When the tour ended, Dulli and his bandmates were so enthused about the shows that they decided to get right to work on the album that became In Spades.
“It’s just an incredibly hot band,” Dulli says. “We were over doing the last European tour in 2015 and just decided that we sounded great, (so) let’s book some studio time and go in and keep the hot hand going. We got off the road and went in and recorded half the record in a week. We put ourselves in a circle and started to hammer it out, figure it out. That’s why I think (In Spades) sounds so vibrant and alive, because it was essentially played live in the studio by the touring band.”
The approach to the album, especially during that initial recording session, allowed all of the band members to make their presence felt in the songs, which took shape from the ground up in the studio.
“Honestly I walked in and I didn’t really have anything. I just started winging it,” Dulli says. “I would work on something the night before — I had a couple of riffs on my telephone — and I would come in and show it to (the band) and get an arrangement down and then they would start to decorate the house… I would give limited suggestions to people, but I’d have to say it’s a band record in every way.”
With its signature mix of raucous guitar Rock and a tinge of Soul, the band sounds energized on In Spades. The Soul influence is most pronounced on “Light as a Feather,” which puts some swing and groove into the band’s gritty sound. “Arabian Heights” and “Copernicus” deliver terse and punchy Rock, with edgy guitar lines and Dulli’s impassioned vocals. The band widens its instrumental scope on “Demon In Profile,” “Oriole” and “Toy Automatic,” using horns and other orchestration to build considerable drama.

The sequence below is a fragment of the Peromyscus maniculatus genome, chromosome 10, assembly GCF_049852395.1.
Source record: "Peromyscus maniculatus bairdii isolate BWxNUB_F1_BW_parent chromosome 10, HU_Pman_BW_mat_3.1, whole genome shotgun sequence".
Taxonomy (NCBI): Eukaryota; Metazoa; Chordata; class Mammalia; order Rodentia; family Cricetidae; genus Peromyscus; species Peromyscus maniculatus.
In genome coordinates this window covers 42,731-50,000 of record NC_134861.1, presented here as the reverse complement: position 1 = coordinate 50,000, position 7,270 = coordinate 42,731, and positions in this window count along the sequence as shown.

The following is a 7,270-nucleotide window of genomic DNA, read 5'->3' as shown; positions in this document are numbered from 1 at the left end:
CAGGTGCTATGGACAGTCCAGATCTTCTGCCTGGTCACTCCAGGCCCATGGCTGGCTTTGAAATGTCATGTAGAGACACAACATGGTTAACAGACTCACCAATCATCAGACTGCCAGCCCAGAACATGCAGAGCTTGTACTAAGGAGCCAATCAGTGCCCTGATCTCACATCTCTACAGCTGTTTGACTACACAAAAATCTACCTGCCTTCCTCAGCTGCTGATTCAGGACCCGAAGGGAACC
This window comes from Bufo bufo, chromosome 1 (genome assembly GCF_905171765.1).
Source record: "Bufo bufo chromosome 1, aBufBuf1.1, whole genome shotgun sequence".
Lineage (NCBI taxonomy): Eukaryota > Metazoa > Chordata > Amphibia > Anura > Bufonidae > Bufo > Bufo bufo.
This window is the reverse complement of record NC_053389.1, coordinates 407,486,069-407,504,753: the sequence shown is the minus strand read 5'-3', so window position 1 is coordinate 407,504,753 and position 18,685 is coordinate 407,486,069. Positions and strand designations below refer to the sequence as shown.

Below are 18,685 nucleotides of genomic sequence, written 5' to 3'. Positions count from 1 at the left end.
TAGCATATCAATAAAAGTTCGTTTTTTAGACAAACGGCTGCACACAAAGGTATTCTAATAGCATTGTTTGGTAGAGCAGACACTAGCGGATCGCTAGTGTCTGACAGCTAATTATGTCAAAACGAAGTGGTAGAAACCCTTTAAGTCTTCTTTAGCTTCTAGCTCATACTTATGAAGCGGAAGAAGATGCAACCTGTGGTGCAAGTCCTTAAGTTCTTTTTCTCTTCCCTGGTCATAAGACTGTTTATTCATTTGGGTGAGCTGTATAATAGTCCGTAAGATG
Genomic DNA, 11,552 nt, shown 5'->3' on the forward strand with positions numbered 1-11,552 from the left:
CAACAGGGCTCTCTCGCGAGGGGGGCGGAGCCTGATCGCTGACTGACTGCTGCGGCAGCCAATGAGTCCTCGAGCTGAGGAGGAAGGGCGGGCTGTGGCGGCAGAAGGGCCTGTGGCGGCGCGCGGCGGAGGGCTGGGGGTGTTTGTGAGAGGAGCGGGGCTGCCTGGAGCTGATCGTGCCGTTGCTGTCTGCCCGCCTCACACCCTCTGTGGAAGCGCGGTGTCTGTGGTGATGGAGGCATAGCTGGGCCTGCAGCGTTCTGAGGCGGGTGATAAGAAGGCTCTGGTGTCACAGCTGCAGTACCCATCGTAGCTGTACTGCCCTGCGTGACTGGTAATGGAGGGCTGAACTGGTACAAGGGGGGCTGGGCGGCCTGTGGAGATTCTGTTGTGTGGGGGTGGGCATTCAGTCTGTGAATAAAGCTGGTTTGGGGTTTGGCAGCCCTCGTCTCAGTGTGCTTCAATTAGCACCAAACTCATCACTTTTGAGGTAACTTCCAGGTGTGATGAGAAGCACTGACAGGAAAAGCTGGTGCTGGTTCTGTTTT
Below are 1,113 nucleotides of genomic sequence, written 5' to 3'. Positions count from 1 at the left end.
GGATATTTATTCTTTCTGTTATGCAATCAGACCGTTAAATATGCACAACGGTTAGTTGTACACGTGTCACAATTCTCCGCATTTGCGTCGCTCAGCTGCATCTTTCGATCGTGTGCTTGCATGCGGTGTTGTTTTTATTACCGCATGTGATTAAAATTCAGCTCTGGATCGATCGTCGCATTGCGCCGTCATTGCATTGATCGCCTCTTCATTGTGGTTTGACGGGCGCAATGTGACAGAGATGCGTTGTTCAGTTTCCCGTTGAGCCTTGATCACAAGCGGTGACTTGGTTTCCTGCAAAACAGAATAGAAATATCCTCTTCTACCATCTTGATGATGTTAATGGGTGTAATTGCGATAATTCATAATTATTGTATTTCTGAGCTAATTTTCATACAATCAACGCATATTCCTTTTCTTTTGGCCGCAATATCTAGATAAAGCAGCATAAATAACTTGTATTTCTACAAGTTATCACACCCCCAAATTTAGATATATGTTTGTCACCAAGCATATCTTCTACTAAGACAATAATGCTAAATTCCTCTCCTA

Live shows in support of In Spades, Dulli says, have found the band varying the song selections a bit from night to night (sets have included early Whigs tunes like “Turn on the Water” and “Amphetamines and Coffee”), with an emphasis on the more recent music.
“The last two records are getting pretty good play. We go all the way back to Up In It (the band’s 1990 debut for Sub Pop Records). And we’re playing a few covers, too,” he says.
While life in The Afghan Whigs is good in almost every respect, a significant element of sadness has accompanied this current period. Last fall, Rosser was diagnosed with inoperable colon cancer. In June, the guitarist succumbed to the illness. The band is making sure fans know about Rosser and his impact. “It is our duty to go out and celebrate our friendship with him and the music we made with him,” Dulli says.
Rosser wasn’t only a big influence on The Afghan Whigs’ music — he also had an incalculable effect on a personal level.
“He was absolutely one of the most incredible spirits I’ve ever met while I’ve been on earth,” Dulli says. “I’ll miss him forever. I’ll celebrate him forever. I’ll think about him every day. He’s absolutely one of the greatest friends I’ve ever known.”
THE AFGHAN WHIGS play Thursday at Bogart’s. Tickets/more info: bogarts.com.